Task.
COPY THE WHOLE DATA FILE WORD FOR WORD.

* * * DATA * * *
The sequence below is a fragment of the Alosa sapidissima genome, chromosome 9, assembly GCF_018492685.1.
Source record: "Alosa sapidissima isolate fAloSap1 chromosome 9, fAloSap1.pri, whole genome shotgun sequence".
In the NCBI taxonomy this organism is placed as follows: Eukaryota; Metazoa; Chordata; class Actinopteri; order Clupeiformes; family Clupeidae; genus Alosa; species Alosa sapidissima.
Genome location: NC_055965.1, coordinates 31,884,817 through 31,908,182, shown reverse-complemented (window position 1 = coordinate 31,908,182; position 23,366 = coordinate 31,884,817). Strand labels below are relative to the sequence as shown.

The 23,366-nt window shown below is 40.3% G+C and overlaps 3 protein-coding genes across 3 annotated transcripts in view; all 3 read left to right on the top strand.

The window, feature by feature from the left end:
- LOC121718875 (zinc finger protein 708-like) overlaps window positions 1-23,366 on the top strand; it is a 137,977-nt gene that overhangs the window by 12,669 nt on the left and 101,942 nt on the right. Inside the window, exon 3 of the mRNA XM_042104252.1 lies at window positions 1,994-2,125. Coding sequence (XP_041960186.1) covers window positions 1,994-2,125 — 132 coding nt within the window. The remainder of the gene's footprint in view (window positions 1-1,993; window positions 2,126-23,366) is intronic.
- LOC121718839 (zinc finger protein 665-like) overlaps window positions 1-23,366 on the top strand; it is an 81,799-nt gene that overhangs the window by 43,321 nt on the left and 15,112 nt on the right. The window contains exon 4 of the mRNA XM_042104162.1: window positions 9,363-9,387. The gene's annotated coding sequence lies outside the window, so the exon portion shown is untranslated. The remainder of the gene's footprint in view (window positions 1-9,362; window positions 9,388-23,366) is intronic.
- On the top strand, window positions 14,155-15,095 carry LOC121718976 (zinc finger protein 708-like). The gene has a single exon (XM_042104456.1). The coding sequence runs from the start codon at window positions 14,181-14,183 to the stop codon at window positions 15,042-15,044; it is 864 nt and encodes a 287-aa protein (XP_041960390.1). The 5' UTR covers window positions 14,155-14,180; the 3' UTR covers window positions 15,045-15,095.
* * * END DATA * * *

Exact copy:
The sequence below is a fragment of the Alosa sapidissima genome, chromosome 9, assembly GCF_018492685.1.
Source record: "Alosa sapidissima isolate fAloSap1 chromosome 9, fAloSap1.pri, whole genome shotgun sequence".
In the NCBI taxonomy this organism is placed as follows: Eukaryota; Metazoa; Chordata; class Actinopteri; order Clupeiformes; family Clupeidae; genus Alosa; species Alosa sapidissima.
Genome location: NC_055965.1, coordinates 31,884,817 through 31,908,182, shown reverse-complemented (window position 1 = coordinate 31,908,182; position 23,366 = coordinate 31,884,817). Strand labels below are relative to the sequence as shown.

The 23,366-nt window shown below is 40.3% G+C and overlaps 3 protein-coding genes across 3 annotated transcripts in view; all 3 read left to right on the top strand.

The window, feature by feature from the left end:
- LOC121718875 (zinc finger protein 708-like) overlaps window positions 1-23,366 on the top strand; it is a 137,977-nt gene that overhangs the window by 12,669 nt on the left and 101,942 nt on the right. Inside the window, exon 3 of the mRNA XM_042104252.1 lies at window positions 1,994-2,125. Coding sequence (XP_041960186.1) covers window positions 1,994-2,125 — 132 coding nt within the window. The remainder of the gene's footprint in view (window positions 1-1,993; window positions 2,126-23,366) is intronic.
- LOC121718839 (zinc finger protein 665-like) overlaps window positions 1-23,366 on the top strand; it is an 81,799-nt gene that overhangs the window by 43,321 nt on the left and 15,112 nt on the right. The window contains exon 4 of the mRNA XM_042104162.1: window positions 9,363-9,387. The gene's annotated coding sequence lies outside the window, so the exon portion shown is untranslated. The remainder of the gene's footprint in view (window positions 1-9,362; window positions 9,388-23,366) is intronic.
- On the top strand, window positions 14,155-15,095 carry LOC121718976 (zinc finger protein 708-like). The gene has a single exon (XM_042104456.1). The coding sequence runs from the start codon at window positions 14,181-14,183 to the stop codon at window positions 15,042-15,044; it is 864 nt and encodes a 287-aa protein (XP_041960390.1). The 5' UTR covers window positions 14,155-14,180; the 3' UTR covers window positions 15,045-15,095.